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David Bergholz

The Archaeology of Philanthropy

This play is a reflection on the (im)possibility of accepting diversity and the other. The fragmented body of the neoplasm—the fruit of unstable conditions—overcomes barriers, loves and denies itself and others, wanders around, forgetting its profession. It frequently and with pleasure divides, goes through dangerous palpation, questions the possibility of contact with the experience of the other. Poorly brought up but very successful, it invites us to a trans-species transition.

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The Archaeology of Philanthropy consists of five sections: “Meeting Life,” “Ashtray, Apple, and Mugs,” “Artistic Life #1,” “Artistic Life #2,” and “Annual Life.”

Artist Statement

Meeting Life: This is a collection of most of the 1,000–plus labels attached to my body at one meeting/event or another, some from Pittsburgh but mainly from my 14 years at the George Gund Foundation. They represent the wonderful opportunities I had to occasionally learn something new, engage in deep reverie sometimes leading to a good thought, renew friendships, and harass enemies. They also represent an incredible investment of time for a relatively small return, suggesting the futility of life. It always amazed me as to how many ways my last name could be misspelled. Some of the best: BENGHOLYS, BENGLUTZ, BERSCHULTZ, BERRYBOLTS.

Ashtray, Apple, and Mugs: This apple and ashtray and a large drawer of paper clips were the only items in my office when I arrived at the Foundation in January 1989. In my obsessive fashion, I was determined to make full use of all the paper clips before I retired. I did. The ashtray and apple, most likely belonging to my predecessor, were of absolutely no use to me. I thought they would be a somewhat feeble welcome to my successor. So I took them with me when I left. They are displayed here for no discernible purpose. Also included are two “Hello My Name Is” mugs presented to me recently by a friend from my Pittsburgh days, Paul Brophy.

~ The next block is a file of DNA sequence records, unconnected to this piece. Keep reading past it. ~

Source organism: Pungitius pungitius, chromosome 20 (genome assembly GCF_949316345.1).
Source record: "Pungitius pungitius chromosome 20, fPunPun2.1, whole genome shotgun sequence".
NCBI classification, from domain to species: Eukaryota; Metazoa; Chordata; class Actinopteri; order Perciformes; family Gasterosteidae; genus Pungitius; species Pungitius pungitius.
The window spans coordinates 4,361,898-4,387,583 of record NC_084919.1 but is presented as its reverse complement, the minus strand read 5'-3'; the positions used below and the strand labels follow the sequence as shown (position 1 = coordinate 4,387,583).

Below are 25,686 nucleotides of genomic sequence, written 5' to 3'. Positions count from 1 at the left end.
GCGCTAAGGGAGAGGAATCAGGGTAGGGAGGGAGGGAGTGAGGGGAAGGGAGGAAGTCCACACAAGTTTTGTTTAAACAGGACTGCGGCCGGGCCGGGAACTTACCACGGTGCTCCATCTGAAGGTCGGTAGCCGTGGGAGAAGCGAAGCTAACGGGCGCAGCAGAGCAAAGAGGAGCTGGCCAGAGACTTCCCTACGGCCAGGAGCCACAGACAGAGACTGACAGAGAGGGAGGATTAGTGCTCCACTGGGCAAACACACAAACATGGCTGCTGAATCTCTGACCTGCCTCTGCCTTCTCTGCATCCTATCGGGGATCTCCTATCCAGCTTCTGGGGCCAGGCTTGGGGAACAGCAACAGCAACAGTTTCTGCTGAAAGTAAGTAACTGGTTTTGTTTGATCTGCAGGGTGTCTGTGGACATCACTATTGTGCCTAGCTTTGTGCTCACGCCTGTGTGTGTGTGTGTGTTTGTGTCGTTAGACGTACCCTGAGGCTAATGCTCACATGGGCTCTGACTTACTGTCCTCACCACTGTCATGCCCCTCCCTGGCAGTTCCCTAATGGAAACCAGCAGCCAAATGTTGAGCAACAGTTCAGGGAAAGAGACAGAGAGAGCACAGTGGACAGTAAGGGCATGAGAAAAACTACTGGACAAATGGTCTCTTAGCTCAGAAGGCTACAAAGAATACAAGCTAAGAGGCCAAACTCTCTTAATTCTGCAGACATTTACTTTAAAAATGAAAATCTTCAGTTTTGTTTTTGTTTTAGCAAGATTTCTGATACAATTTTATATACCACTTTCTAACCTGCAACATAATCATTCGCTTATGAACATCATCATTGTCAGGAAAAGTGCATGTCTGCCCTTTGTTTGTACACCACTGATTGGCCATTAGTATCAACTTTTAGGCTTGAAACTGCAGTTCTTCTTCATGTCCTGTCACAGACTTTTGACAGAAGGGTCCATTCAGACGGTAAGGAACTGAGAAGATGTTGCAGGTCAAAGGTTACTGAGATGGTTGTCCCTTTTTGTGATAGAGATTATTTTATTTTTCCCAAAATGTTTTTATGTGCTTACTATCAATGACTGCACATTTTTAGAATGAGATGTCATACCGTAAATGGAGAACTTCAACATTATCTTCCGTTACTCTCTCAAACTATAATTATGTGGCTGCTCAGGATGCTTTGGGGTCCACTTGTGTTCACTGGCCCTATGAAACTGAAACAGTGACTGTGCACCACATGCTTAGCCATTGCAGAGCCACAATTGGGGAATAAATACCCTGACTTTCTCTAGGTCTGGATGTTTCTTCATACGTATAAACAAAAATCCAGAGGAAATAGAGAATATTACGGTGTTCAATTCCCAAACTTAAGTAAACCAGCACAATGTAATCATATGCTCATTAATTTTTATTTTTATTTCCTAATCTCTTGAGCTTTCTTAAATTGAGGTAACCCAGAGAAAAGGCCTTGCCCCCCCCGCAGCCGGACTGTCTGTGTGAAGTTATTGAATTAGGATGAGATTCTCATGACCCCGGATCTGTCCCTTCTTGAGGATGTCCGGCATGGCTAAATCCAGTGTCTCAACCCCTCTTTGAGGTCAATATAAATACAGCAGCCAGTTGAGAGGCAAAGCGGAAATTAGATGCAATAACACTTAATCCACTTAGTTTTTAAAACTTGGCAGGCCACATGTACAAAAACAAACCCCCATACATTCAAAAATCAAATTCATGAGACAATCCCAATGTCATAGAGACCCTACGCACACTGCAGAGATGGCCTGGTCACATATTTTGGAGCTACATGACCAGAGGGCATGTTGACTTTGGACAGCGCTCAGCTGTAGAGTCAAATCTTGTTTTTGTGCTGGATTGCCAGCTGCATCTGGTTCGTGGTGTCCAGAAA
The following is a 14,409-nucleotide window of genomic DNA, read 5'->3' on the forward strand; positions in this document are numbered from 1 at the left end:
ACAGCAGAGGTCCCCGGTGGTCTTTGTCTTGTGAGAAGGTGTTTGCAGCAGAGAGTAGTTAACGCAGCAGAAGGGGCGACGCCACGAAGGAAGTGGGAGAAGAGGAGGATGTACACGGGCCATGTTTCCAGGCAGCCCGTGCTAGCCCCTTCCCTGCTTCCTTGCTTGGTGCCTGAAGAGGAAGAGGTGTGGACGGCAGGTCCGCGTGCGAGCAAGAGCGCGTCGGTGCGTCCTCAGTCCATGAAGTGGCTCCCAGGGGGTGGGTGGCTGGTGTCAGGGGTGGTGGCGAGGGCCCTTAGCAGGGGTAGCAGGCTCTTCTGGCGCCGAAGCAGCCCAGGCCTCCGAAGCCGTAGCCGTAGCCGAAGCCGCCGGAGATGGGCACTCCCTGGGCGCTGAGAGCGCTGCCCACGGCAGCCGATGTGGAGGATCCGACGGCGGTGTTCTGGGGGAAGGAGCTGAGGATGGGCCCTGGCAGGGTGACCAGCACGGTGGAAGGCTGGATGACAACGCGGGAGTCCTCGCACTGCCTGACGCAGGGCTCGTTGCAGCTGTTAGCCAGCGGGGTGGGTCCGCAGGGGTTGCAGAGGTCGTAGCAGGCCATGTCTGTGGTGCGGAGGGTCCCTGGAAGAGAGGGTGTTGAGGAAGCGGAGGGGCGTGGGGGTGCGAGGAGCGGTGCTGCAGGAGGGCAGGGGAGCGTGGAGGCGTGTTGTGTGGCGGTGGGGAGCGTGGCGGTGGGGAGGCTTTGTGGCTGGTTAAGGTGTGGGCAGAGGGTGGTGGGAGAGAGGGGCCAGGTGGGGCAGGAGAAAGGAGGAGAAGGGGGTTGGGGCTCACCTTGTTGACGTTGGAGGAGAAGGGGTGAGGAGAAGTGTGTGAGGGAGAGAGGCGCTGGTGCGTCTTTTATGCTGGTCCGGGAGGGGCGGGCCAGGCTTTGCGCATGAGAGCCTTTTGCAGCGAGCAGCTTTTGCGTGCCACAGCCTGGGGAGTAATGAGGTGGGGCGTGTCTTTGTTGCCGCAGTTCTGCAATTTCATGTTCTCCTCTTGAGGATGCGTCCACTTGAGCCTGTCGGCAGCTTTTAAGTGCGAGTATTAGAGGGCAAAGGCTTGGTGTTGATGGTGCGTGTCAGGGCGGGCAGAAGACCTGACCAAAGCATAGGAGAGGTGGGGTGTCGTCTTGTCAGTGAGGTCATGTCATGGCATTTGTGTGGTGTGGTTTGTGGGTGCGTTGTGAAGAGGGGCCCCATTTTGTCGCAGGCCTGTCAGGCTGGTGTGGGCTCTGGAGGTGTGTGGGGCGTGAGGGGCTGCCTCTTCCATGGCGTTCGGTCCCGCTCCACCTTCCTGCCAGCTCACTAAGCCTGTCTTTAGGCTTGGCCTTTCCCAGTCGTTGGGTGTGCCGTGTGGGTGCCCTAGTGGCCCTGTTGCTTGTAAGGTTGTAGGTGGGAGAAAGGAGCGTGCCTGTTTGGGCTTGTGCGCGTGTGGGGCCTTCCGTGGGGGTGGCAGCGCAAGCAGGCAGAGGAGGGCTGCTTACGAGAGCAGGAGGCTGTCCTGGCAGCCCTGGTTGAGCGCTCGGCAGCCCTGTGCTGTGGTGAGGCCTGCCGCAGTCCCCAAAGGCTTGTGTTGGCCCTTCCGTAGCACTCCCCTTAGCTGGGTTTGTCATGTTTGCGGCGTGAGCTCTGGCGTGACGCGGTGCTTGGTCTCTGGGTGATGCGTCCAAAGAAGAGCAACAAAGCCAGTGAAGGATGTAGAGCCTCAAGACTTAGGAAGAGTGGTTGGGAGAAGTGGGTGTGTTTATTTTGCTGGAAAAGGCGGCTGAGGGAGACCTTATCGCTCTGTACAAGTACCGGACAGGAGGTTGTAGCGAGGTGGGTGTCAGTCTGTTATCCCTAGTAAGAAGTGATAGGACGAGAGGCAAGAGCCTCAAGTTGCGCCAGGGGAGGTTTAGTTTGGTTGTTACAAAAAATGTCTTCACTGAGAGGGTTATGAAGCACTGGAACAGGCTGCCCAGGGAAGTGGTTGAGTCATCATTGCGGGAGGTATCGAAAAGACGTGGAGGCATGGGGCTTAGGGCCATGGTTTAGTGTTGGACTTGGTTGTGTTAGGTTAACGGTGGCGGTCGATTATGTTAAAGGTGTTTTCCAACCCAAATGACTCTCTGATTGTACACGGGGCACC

Artistic Life #1: One of the artistic components of my work, other than this attempt at conceptual art, is the production of twelve annual reports containing black & white fine art photographic portfolios by noted national and local photographers. This was accomplished in collaboration with the distinguished Cleveland graphic design firm Nesnadny + Schwartz and the Gund Foundation program officer, Deena Epstein. These reports are my passion and my pride. They represent the foundation’s good works and the special geography and ecology of Cleveland. They received more than 100 national and local awards, well deserved from my perspective.

Artistic Life #2: As if compulsion was not deeply rooted enough in my work life, some years before I retired another shoot began to emerge at home. Inexplicably, I began to take Polaroid photos of our garden and indoor plants. Everyday. It became another comforting, satisfying ritual that gave structure to the inner chaos of my days. These images, like my day cards, now number in the thousands. As they piled up, I squirreled them away in shoeboxes. Only recently have I delved into them to mount or frame for presentation.

Annual Life: During the time I spent at the Gund Foundation, my assistant Alice Cardillo and I, in some rickety fashion, were conjoined. She kept trying to keep me on the rails. I was continually falling off. On one spindle is a display of my yearly life from January 16, 1989, to January 15, 2003, as well as the past year of my retirement. On the other is a mostly matching set of calendars kept by the valiant Ms. Cardillo in her attempt to exert some control and order over my comings and goings. I began my work at the Foundation with a pocket calendar, which was the manner in which I ‘organized’ my life in Pittsburgh. The impossibility of keeping my own calendar here became abundantly apparent within the first few months. I was stripped of this much–loved device in March 1989 and presented by Ms. Cardillo with a much larger desk calendar in the hope that my randomness might be checked.

When

2004

About The Artist

David Bergholz is a photographer and artist who has exhibited his images and conceptual work at SPACES, Heights Arts, Murray Hill Galleries, LLC (NEO+1), The Cleveland Botanical Garden, the John F. Seiberling Gallery in the Cuyahoga Valley National Recreation Area, the Massillon Museum, the Maltz Museum of Jewish Heritage, and the Firelands Association for the Visual Arts in Oberlin. His work is in the collections of the Cleveland Clinic Foundation and University Hospitals as well as several corporate locations.

He was the executive director of the George Gund Foundation in Cleveland from 1989 to 2003. He worked for more than forty years in the non-profit sector in Pittsburgh and Cleveland before his retirement in 2003. Bergholz worked in the areas of community and economic development, education, the arts, health care, city planning and government improvement.

The Archaeology of Philanthropy consists of five sections: “Meeting Life,” “Ashtray, Apple, and Mugs,” “Artistic Life #1,” “Artistic Life #2,” and “Annual Life.”

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